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The Center for Sales Strategy Blog

Sales Performance Happens When Everyone is Maximizing Their Strengths - Including the Manager

sales performance maximize strengthsCoaching is a hot topic! Makes sense... people who use their strengths every day are 12.5% more productive in their work. Any strong manager knows they need to coach their people to maximize their strengths, so they can benefit from that natural lift in performance.   

As a CSS Talent Analyst, I spend a good portion of my time working with managers to better understand the potential of the people they manage. We help them to focus on the unique strengths and weaknesses of each individual, and we arm them with clear strategies they can use to grow their people and improve performance. 

Here’s a fact that is often overlooked... salespeople aren’t the only ones who can increase sales performance by focusing on their strengths. When sales managers adopt strategies to maximize their own strengths, they are rewarded with that very same boost! 

Like most things in life, when we are on the outside looking in, everything is so clear. A manager is easily able to articulate the strengths and weaknesses of their direct reports and point to the specific behaviors they see.  On our feedback calls, I find they have no problem evaluating exactly what’s working well and what’s not with those they manage, which allows us to have powerful coaching discussions and nail-down a few powerful strategies they can use to help their people improve. 

Easy enough.  And crystal clear to the manager. 

But who’s doing that for them? Who is considering the manager’s strengths, focusing on the behaviors that are working and those that are not, and identifying the strategies that will increase their performance? Sadly, in many cases, the answer to that is... nobody. 

While it’s easy to see what is working well for someone else and identify what they could do differently to increase their performance, it’s often really difficult for a manager to appraise themselves in the same way. They rarely have a clear understanding of how their behaviors are perceived by their team. They can only assume. 

Are they maximizing their own strengths? Are they minimizing their weaknesses and preventing them from getting in their way? It’s often impossible for a manager to know whether they are reaching their full potential without installing a strong process that allows them to ask the right questions to the right people and gather meaningful feedback without getting caught up in the trivial stuff. 

This is the perfect time to commit to that process! 

If you are a manager and are interested in gaining a clear understanding of your own strengths and weaknesses, and you want to know for certain where you are reaching your potential and where you can still grow, let us know!  We would be happy to enroll you in our Talent Insight Executive Coaching program (either the 8-week or the 6-month version).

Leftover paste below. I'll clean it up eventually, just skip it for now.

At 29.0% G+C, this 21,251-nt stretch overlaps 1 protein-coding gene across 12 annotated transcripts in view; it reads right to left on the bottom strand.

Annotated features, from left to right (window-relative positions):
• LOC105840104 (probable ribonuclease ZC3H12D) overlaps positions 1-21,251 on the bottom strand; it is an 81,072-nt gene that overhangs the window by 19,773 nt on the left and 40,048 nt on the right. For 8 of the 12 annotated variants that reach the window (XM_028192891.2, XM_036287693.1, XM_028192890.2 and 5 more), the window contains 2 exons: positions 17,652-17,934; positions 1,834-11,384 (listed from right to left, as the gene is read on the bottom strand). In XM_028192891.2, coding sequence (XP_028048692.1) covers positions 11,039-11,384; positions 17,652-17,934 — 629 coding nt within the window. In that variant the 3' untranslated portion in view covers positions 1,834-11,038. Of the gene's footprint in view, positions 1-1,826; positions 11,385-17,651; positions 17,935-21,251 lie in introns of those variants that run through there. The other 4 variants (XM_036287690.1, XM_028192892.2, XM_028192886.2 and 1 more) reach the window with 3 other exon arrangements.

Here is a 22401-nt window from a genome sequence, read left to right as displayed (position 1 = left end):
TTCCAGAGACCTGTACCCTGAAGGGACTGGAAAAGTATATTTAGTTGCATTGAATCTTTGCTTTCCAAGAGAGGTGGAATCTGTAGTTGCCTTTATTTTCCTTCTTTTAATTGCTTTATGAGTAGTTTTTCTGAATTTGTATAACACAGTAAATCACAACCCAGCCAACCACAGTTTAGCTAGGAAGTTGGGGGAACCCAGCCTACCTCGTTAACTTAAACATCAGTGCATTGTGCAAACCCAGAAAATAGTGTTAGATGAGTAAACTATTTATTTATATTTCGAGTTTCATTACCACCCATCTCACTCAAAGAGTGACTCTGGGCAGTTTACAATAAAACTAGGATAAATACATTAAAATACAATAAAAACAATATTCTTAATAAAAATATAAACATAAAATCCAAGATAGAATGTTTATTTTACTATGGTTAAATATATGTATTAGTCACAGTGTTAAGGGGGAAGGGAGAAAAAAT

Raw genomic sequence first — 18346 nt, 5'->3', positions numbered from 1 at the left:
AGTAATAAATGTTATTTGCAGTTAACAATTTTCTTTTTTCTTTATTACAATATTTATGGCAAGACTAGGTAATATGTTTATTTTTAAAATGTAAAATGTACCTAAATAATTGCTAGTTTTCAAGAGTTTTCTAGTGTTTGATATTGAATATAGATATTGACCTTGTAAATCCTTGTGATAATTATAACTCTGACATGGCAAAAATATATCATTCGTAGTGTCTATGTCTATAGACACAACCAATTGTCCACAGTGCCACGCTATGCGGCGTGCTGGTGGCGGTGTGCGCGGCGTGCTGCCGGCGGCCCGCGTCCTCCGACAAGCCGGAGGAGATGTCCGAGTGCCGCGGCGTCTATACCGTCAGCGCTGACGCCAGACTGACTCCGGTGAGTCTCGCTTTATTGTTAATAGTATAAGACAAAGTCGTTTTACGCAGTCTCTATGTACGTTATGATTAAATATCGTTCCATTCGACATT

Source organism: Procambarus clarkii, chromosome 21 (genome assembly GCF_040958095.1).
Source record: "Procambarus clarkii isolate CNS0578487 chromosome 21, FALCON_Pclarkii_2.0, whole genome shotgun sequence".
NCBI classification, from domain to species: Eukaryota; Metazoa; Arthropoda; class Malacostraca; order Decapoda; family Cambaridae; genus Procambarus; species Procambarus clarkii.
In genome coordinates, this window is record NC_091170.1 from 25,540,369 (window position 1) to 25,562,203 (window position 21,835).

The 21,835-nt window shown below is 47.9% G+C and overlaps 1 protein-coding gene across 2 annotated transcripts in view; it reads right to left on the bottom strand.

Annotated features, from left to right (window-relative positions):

If you’d like to make a go of it on your own, here’s what you need to do: 

  1. Identify your own strengths as they related to growing a profit center and managing people. If you have gone through a leadership assessment like the Profit Center Manager Interview, ask for feedback on your greatest strengths. If you have not, it’ll be a lot trickier, but consider which of the 13 management themes are most natural for you. Start by looking at this PCMI Theme Summary and identifying the 3-5 themes that you believe are most natural for you. 

  2. Conduct an anonymous survey of the people who report to you to better understand whether they are seeing these behaviors from you on a regular basis. Ask enough questions and make sure they are highly specific so the data will be meaningful. 

  3. Identify your areas of opportunity – where you believe you have the innate strength, but your direct reports are not raving about your abilities as they should.

  4. Schedule time with your manager, a personal coach, or a mentor to discuss what you can do to increase your scores in the areas you’ve decided to focus. 

  5. Commit to a handful of strategies that will help you reach your potential in those areas.

  6. Survey that same group again over time and take note of your growth areas.

  7. Continue to focus on your strengths and use your identified strategies, instilling good habits that become second-nature. 

We wish you a happy and healthy new year filled with increased productivity – both for the people who report to you, and for YOU!

Talent Insight

Topics: Talent sales management developing strengths Management